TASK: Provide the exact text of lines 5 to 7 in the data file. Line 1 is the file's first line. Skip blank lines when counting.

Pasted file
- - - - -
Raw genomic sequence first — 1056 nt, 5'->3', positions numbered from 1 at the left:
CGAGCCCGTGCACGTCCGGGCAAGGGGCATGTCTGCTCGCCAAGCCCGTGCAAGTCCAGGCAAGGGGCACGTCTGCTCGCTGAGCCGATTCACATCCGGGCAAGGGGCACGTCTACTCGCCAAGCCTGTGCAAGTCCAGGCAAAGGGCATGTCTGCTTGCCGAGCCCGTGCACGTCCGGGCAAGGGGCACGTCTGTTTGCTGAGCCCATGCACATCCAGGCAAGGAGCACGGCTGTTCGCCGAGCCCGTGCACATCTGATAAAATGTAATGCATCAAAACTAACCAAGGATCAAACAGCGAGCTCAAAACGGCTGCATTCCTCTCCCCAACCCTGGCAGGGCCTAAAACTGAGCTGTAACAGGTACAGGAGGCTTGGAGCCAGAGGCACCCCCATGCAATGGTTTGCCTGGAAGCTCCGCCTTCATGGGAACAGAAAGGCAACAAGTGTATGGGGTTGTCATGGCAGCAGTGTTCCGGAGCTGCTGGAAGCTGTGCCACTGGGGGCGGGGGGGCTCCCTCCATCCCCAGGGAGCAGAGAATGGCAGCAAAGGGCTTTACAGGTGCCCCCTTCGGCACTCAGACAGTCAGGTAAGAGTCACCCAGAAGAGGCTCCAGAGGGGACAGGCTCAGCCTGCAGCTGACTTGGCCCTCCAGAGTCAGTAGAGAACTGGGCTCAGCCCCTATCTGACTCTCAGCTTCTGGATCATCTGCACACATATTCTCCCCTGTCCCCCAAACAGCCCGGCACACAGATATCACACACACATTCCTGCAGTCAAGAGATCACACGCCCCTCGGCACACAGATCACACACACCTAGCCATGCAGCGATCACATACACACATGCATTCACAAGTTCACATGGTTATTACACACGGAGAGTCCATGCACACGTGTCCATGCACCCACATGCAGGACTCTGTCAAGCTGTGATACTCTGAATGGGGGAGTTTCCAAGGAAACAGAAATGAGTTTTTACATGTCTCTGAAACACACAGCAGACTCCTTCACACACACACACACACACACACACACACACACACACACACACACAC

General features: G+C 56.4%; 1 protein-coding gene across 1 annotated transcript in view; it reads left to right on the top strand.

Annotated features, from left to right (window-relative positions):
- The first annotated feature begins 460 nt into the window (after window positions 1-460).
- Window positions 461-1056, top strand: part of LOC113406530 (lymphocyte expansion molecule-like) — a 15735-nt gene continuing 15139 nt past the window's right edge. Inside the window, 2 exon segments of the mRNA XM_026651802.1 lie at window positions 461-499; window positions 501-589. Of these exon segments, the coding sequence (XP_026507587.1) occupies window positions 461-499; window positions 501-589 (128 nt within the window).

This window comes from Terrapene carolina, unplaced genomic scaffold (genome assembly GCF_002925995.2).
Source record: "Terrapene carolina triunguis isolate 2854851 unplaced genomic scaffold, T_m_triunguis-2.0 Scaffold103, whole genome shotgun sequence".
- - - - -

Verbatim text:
- The first annotated feature begins 460 nt into the window (after window positions 1-460).
- Window positions 461-1056, top strand: part of LOC113406530 (lymphocyte expansion molecule-like) — a 15735-nt gene continuing 15139 nt past the window's right edge. Inside the window, 2 exon segments of the mRNA XM_026651802.1 lie at window positions 461-499; window positions 501-589. Of these exon segments, the coding sequence (XP_026507587.1) occupies window positions 461-499; window positions 501-589 (128 nt within the window).

This window comes from Terrapene carolina, unplaced genomic scaffold (genome assembly GCF_002925995.2).